Professor Hacks iPhone NAND Chip of iPhone 5C to Gain Access

Professor Hacks iPhone NAND Chip of iPhone 5C to Gain Access

September 20, 2016 08:19 EST • Alexandre Vallières-Lagacé • 2 minute read

During the whole FBI vs. Apple battle, there was a solution that was looked into by the FBI. Hacking the NAND chip containing the passcode could be achieved but given the encryption Apple uses, and no real way to do it, it was not looked into (at least from what the official channels tell us). A professor of Cambridge, Dr. Sergei Skorobogatov actually managed to do it with about 100$ worth of parts.

Dr. Skorobogatov has developed a technique where he actually removes the NAND chip from the iPhone 5c, make an image of it on his laptop and then write it back to a bunch of off the shelf compatible NAND chips he bought on eBay. The more copies you have the faster the process goes.

He boots the iPhone with a cloned NAND, tries several combinations of passcode and then locks the iPhone for 15 minutes. He shuts down the phone, replaces the cloned NAND with another cloned NAND and boots it up. Since this was a copy of the original NAND, there is not passcode delay and he can try several other combinations and swap the NAND chip again.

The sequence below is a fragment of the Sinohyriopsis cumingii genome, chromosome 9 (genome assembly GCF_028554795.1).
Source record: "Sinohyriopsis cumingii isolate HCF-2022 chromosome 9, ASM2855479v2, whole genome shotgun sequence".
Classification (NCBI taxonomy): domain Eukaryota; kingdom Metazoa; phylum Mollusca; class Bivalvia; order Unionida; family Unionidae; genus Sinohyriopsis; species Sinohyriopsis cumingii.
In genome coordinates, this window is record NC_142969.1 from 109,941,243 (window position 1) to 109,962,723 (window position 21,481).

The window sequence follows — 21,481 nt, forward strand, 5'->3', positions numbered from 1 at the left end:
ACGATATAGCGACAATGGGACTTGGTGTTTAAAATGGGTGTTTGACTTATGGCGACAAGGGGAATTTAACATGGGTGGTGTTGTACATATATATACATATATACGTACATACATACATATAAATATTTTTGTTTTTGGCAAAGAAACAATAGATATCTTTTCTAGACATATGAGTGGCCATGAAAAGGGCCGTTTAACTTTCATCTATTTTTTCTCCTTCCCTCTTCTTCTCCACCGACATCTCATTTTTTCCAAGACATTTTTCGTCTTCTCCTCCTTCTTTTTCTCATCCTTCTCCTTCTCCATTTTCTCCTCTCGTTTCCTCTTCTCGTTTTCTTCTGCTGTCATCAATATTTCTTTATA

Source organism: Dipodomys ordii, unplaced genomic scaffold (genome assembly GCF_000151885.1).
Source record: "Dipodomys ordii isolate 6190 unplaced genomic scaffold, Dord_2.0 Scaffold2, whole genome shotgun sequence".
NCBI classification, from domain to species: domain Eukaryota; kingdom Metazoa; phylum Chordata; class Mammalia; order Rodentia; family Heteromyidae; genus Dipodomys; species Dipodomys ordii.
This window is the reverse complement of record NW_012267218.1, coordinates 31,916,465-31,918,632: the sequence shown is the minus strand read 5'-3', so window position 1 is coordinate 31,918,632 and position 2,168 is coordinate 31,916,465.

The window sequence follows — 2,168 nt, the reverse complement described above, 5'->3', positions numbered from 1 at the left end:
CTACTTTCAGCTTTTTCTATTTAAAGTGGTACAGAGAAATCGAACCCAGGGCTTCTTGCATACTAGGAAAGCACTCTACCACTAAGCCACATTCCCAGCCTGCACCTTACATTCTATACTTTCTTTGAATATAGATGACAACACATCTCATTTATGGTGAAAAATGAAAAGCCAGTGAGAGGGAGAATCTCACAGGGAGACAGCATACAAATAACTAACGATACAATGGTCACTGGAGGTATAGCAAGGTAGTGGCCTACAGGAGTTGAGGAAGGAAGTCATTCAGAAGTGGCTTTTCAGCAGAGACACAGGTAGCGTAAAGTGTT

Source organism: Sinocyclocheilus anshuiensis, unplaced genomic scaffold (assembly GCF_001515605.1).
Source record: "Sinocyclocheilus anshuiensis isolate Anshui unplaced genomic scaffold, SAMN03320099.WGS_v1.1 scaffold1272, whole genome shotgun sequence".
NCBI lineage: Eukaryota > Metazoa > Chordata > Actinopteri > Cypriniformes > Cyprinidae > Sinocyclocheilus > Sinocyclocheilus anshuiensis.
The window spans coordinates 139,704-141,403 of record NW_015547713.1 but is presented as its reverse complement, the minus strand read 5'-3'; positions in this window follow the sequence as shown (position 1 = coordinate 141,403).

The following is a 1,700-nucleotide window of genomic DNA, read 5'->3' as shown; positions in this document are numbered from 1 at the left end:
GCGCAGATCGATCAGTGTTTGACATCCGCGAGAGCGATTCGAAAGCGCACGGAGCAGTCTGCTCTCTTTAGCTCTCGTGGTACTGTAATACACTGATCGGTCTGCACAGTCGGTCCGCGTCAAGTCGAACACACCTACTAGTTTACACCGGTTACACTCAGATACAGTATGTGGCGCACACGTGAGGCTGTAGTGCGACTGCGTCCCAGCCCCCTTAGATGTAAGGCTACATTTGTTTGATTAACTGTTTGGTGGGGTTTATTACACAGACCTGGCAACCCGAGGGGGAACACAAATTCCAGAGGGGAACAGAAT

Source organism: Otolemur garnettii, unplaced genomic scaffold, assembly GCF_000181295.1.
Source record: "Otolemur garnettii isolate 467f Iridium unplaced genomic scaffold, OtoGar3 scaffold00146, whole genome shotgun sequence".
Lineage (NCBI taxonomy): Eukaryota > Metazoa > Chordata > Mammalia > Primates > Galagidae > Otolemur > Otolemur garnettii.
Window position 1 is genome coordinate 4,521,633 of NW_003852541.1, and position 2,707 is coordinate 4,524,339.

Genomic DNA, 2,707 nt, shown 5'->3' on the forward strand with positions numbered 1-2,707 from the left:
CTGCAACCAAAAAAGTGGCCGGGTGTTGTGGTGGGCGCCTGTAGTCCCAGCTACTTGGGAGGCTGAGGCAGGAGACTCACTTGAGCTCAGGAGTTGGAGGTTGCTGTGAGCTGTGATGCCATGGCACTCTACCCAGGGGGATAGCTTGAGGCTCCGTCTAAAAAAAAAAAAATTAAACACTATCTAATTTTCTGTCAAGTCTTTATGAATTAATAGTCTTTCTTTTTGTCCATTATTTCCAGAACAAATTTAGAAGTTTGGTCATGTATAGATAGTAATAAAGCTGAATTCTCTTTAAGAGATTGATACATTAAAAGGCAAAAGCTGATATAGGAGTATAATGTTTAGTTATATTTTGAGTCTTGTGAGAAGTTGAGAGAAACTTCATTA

This is simple enough that with the right tools you can guess a 4-digit passcode in under 40h, but a 6-digit passcode will take several hundreds of hours. Of course, if we have access to some personal data of the person to whom the device belongs, we could first try most probable passcodes and probably guess it in under a few hours.

The real challenge here was to understand how Apple proprietary bus protocol works and reverse engineer it to be able to read/write to the NAND chip and, of course, desolder the NAND chip! You can read up on the professor’s paper to get all of the details.